* Agreement brings to end ING's 17-month-old S.Korea sale
* Deal leaves ING with Japan insurance unit to sell
* MBK seeking 1 trln won loan to finance the bid
* ING will book 950 mln euros loss on the sale
By Joyce Lee and Denny Thomas
SEOUL/HONG KONG, Aug 26 ING Groep edged
closer to completing its year-and-a-half-old Asia divestment
plan after private equity firm MBK Partners agreed to buy its
South Korean insurance unit for total cash proceeds of 1.84
trillion won ($1.65 billion).
Under the agreement announced on Monday, the bailed-out
Dutch insurer will retain about a 10 percent stake in the South
Korean unit and allow MBK to use the ING brand for up to five
The sale of the South Korean unit will leave ING with its
Japan insurance unit left to sell, bringing it closer to
fulfilling its agreement with European regulators to offload
more than 50 percent of its Asian operations by the end of 2013.
Since its rescue in 2008, ING has dismantled its
once-fashionable banking and insurance model and announced
thousands of job cuts and other cost savings. ING has raised
about 23 billion euros ($31 billion) in total from divesting
insurance, investment management and other assets to repay state
ING will own a 120 billion won stake in the South Korean
unit, confirming an earlier Reuters story.
"I am convinced that with the support of MBK Partners, ING
Life Korea will continue to grow its customer offering and build
on its position as the fifth-largest insurance company in the
Korean market," Jan Hommen, CEO of ING Group, said in a
"Through its 10 percent stake, ING will be able to benefit
from that growth potential," he added.
The deal values ING Life Korea, the nation's biggest foreign
insurer, at 9.2 times fiscal year 2012 earnings and 0.73 times
book value as of March 31, 2013, the statement added. South
Korean life insurers on average trade at a price-to-book ratio
of 0.83, according to Thomson Reuters data.
But ING will take an after-tax loss of about 950 million
euros ($1.3 billion) to be booked in the third quarter of 2013.
The transaction is subject to regulatory approval and is
expected to close in the fourth quarter of 2013.
ING shares were down 0.2 percent in early trade, while the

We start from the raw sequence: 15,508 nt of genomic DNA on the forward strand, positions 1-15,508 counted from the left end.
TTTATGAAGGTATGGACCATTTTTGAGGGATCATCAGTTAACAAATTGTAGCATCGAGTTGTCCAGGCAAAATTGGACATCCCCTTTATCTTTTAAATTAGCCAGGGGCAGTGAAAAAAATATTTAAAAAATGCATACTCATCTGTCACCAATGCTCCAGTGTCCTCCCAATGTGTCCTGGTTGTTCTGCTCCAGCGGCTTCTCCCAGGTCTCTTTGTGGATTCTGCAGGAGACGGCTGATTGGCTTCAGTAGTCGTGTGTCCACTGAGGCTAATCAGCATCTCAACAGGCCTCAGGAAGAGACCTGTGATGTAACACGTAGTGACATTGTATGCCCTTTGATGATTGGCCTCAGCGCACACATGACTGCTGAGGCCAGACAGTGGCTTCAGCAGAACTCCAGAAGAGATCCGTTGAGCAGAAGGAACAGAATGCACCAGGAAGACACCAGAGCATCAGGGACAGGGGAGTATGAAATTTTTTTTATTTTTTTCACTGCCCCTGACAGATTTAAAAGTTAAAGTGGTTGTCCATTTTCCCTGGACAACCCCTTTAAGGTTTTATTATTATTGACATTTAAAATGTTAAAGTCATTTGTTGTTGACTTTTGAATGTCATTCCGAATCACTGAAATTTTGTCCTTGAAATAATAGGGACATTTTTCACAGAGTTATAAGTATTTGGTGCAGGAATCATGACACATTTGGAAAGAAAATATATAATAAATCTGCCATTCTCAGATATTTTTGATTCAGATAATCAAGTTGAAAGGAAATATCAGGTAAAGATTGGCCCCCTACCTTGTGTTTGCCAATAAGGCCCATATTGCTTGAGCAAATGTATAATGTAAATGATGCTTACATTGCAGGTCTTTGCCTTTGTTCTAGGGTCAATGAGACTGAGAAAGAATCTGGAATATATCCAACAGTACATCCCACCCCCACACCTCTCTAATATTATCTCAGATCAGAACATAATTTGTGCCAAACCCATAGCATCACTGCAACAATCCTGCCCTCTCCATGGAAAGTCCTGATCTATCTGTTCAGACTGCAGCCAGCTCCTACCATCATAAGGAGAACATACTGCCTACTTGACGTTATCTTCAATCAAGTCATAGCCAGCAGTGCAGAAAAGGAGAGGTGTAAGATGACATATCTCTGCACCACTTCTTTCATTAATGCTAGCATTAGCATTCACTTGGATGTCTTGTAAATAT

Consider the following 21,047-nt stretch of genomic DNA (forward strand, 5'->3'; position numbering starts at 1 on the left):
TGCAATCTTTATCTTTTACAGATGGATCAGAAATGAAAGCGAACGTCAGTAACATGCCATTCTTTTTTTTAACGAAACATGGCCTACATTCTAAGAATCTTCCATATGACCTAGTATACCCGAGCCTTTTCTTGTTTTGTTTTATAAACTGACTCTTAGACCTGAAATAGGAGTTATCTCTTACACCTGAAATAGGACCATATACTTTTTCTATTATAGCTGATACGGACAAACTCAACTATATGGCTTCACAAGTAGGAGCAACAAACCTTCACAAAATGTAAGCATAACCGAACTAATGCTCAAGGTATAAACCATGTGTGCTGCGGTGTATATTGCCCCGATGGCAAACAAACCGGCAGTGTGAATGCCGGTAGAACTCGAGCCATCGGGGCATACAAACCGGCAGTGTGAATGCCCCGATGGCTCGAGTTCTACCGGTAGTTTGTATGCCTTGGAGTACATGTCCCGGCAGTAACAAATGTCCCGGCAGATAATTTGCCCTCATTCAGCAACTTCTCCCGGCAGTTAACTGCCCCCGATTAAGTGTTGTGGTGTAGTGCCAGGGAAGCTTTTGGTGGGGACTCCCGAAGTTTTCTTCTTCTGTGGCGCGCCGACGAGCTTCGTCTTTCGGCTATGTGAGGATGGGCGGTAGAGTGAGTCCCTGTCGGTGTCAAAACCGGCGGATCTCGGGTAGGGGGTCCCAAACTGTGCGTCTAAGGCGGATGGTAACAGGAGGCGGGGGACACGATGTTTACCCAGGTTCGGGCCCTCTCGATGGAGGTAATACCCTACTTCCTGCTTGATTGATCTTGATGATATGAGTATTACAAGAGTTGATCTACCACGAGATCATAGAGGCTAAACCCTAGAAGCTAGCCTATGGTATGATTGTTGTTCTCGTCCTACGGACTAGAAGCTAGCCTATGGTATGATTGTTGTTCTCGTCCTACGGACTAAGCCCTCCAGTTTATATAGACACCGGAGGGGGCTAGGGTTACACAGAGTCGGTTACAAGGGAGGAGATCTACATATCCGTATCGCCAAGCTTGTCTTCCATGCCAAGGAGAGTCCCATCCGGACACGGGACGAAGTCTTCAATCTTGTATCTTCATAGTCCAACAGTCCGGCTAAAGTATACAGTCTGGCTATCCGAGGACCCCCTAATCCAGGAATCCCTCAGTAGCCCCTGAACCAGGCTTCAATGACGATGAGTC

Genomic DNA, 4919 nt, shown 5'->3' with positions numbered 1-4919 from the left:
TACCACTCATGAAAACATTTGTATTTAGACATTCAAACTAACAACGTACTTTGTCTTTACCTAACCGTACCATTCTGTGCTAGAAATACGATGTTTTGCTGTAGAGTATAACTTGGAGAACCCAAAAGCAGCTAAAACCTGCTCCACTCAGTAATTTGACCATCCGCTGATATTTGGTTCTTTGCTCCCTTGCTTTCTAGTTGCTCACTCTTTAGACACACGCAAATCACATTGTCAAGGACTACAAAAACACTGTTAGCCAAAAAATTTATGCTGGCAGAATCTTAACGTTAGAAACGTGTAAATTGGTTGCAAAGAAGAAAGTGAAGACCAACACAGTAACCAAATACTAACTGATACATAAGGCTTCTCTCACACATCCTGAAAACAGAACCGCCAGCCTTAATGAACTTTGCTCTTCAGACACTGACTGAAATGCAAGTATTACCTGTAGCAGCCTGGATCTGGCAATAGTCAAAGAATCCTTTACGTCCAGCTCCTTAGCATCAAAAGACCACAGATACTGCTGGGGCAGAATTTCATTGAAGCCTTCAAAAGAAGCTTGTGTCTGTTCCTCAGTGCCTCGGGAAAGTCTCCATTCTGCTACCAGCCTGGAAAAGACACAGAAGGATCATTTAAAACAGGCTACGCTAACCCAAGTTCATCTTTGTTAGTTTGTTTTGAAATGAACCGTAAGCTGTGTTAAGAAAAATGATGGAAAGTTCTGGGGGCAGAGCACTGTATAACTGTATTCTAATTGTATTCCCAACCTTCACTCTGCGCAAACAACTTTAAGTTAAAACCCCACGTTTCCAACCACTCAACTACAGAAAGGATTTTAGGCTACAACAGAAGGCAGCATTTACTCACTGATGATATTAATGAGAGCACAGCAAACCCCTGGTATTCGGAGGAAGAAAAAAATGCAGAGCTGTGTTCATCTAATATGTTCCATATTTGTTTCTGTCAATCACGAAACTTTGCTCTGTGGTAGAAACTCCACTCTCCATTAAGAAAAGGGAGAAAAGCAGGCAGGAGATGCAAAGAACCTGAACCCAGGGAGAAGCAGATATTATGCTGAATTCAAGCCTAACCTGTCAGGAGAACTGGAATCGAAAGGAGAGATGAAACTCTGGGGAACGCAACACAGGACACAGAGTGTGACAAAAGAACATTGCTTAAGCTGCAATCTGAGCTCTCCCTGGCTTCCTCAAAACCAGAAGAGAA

benchmark Amsterdam index was flat.
LARGEST S.KOREA INSURANCE M&A
Established in 1987, ING Life Korea is South Korea's largest
foreign life insurer, with about 1.3 million customers, more
than 1,000 employees and approximately 6,800 tied agents.
MBK, which is seeking about $2.6 billion in a new private
equity fund, will fund the deal with a 1 trillion won syndicated
loan, Basis Point reported last week. It is the largest private
equity firm in South Korea, with more than $8 billion in capital
If completed, it will be South Korea's largest insurance M&A
deal, surpassing the $1 billion purchase of a 24 percent stake
in Kyobo Life Insurance Co last year by a consortium led by
private equity firm Affinity Equity.
MBK recently entered exclusive talks for the controlling
stake after the insurance unit attracted a total of four bids in
May, including from Tong Yang Life Insurance Co Ltd,
Hanwha Life Insurance Co Ltd and Kyobo Life
Insurance Co Ltd, sources previously told Reuters.
But the sale of the South Korean unit had never been a
smooth process. In December last year, KB Financial Group Inc
walked away from a $2.1 billion bid to buy the unit.
In June, a Tong Yang-Vogo Fund consortium also dropped out after
entering exclusive talks to buy the unit, South Korean media
ING's Japanese insurance unit stopped selling variable
annuities in 2009 and it was unclear when ING would reach an
agreement on its sale. The Japanese financial regulator is
reluctant to let a private equity firm own that business,
sources previously reported.
ING is also seeking buyers for its stake in Thailand TMB
Bank, Reuters previously reported.
Last year, ING sold its Hong Kong, Macau and Southeast Asian
insurance operations for a combined $3.87 billion in an auction
that generated strong bidding.
A spokesman for MBK declined to comment.
ING was advised by Goldman Sachs and J.P. Morgan
, while Barclays was the financial adviser to
MBK, sources told Reuters.